Deep POV: Confessions of a Christian Writer

The ramblings of an emergent-realistic-edgy-working-for-God-and-the-pay-isn’t-that-great-sometimes-confused-christian-fiction writer (uh, that would be me).

Monday, July 11, 2005

More on Crouch's Speech at CBA

Here's more information from J. Mark Bertrand's site on who Andy Crouch is and what he's done. I remember very well the Christianity Today article he wrote on what it was like to read all the Christy nominees when he was a judge. It was an eye-opener and convinced me to never write a novel about a small town.

Update: Also, check out the Faith in Fiction board, here. They are attempting to dissect Crouch's speech and everyone has an opinion.

Crouch said:
So I plead with you, as a reader, as a fellow follower of the Incarnate One, as someone who daily wonders how this gospel to which I am giving my life can possibly be true--I plead with you not to tell me stories which improve on the world. Instead, tell me stories about the world as it is, strange and real and full of grace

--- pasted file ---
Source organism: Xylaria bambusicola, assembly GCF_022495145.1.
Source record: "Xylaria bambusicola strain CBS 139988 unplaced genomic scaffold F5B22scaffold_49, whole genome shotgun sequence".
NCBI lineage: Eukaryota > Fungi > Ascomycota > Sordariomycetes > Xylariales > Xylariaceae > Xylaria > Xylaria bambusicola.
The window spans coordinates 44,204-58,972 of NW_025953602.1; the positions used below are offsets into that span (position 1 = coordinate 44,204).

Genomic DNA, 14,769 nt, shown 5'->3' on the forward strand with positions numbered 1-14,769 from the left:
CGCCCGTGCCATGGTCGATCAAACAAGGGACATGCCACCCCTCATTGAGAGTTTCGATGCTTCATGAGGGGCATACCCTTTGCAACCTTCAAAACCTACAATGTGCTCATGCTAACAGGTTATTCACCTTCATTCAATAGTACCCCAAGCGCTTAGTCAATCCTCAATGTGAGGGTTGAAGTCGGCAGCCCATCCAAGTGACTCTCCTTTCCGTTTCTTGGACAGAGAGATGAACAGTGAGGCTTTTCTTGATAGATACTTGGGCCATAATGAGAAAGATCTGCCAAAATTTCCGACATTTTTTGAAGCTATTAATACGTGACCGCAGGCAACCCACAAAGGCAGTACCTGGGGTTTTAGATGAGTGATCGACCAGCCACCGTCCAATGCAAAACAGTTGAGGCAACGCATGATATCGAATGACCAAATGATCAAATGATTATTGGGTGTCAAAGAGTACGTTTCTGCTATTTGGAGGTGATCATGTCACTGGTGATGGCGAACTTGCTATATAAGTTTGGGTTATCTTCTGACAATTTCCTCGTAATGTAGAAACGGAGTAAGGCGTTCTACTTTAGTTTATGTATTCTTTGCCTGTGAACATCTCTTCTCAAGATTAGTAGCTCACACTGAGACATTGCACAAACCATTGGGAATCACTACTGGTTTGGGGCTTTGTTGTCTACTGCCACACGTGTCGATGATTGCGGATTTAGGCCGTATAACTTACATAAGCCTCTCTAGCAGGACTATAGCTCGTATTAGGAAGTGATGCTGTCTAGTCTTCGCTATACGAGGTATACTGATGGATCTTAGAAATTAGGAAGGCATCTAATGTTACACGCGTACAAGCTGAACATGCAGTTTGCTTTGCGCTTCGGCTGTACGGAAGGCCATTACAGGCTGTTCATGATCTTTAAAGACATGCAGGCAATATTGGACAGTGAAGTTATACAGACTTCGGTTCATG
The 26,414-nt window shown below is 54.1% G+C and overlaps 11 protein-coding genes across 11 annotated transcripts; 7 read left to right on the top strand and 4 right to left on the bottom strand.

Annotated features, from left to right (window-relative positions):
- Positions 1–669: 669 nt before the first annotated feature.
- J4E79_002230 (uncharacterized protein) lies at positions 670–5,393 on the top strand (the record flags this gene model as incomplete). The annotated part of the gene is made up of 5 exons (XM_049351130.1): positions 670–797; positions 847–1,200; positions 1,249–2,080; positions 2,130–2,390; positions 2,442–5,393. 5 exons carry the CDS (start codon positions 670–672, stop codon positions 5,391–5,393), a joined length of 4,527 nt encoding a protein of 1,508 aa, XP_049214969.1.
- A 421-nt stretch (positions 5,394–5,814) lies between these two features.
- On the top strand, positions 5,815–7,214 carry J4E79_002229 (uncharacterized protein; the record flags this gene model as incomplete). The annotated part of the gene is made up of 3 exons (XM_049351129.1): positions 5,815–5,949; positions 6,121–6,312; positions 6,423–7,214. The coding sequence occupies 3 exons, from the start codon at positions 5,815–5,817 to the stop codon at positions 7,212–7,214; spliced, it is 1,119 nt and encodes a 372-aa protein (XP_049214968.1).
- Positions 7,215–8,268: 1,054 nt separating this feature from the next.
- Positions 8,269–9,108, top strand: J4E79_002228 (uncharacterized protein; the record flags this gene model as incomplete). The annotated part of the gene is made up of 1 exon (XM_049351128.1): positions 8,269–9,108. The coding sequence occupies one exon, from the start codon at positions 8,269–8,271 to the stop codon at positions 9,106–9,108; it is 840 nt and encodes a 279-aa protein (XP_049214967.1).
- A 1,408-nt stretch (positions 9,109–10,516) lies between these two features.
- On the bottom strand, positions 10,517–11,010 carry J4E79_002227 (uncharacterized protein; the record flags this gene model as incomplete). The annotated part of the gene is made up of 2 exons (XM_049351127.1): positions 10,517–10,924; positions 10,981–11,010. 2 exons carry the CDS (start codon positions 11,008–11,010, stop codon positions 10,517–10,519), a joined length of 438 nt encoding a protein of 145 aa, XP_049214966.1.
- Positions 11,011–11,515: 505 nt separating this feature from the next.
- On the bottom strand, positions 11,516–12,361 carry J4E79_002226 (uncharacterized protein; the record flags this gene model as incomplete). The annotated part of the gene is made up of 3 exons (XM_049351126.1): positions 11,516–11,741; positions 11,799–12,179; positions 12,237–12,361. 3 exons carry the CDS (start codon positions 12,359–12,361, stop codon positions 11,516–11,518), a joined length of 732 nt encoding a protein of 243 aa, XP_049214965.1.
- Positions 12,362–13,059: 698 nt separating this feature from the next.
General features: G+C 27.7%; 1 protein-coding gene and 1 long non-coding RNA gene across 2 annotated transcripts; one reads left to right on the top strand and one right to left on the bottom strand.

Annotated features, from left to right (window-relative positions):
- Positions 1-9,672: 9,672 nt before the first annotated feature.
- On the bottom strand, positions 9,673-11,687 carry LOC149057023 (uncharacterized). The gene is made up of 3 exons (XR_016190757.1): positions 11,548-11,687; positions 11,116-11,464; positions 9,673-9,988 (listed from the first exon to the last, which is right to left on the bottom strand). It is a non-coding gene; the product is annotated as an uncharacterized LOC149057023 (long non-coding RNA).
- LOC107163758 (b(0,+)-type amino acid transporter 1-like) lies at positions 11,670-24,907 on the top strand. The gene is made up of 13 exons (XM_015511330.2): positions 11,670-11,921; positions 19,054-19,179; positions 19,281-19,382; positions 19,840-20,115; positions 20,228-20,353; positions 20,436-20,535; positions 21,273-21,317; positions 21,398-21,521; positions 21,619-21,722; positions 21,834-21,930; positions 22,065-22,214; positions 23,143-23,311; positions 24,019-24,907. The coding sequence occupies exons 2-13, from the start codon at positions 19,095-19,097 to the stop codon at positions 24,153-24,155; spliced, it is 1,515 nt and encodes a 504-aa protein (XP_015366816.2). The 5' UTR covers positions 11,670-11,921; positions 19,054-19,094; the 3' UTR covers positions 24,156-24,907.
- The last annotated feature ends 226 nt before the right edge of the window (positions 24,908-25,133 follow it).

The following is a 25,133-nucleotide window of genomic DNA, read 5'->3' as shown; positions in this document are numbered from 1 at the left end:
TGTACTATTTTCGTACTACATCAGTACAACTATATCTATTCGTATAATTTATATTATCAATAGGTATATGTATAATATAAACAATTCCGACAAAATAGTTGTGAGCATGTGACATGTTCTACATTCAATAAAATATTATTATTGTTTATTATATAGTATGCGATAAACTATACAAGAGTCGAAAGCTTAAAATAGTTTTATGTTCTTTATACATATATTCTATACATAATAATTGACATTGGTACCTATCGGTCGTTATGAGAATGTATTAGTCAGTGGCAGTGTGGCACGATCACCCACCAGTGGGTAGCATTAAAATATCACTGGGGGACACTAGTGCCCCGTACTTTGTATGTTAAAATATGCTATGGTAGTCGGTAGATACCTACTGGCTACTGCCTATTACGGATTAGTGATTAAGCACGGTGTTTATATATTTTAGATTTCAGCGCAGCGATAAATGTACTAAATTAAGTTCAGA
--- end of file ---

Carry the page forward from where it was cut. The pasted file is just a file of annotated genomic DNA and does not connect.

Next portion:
Personally, I think Andy Crouch was saying that "escapist" Christian fiction is fiction where everything ultimately works out. Characters in such fiction face problems, go through a dark time, and ultimately, thanks to the Lord, come out of the experience better people with a stronger faith in God. Which sounds good, at least on the surface. I think Crouch, though, believes a lot of such fiction is all surface, no depth, unrealistic in that crisis situations don't work according to a timetable, that they are often ugly, sloppy affairs, that people walk away from God never to return. It isn't nice and neat and tied up with a bow. It isn't a cure-all, nor Disneyland. It's life--a life where the grace of God is desperately needed.

Yet, just as some Christians hang out in church on Sundays and Wednesdays, shop in Christian bookstores, visit Christian friends, drink cofee in Christian coffee shops, and generally never dip their toe into secular water, so we perpetuate that Christian ghetto by reading escapist Christian literature. Some of us never dream that we might find profound insight into the mind of Christ by reading something different. As if God is limited somehow as to how He might minister to us.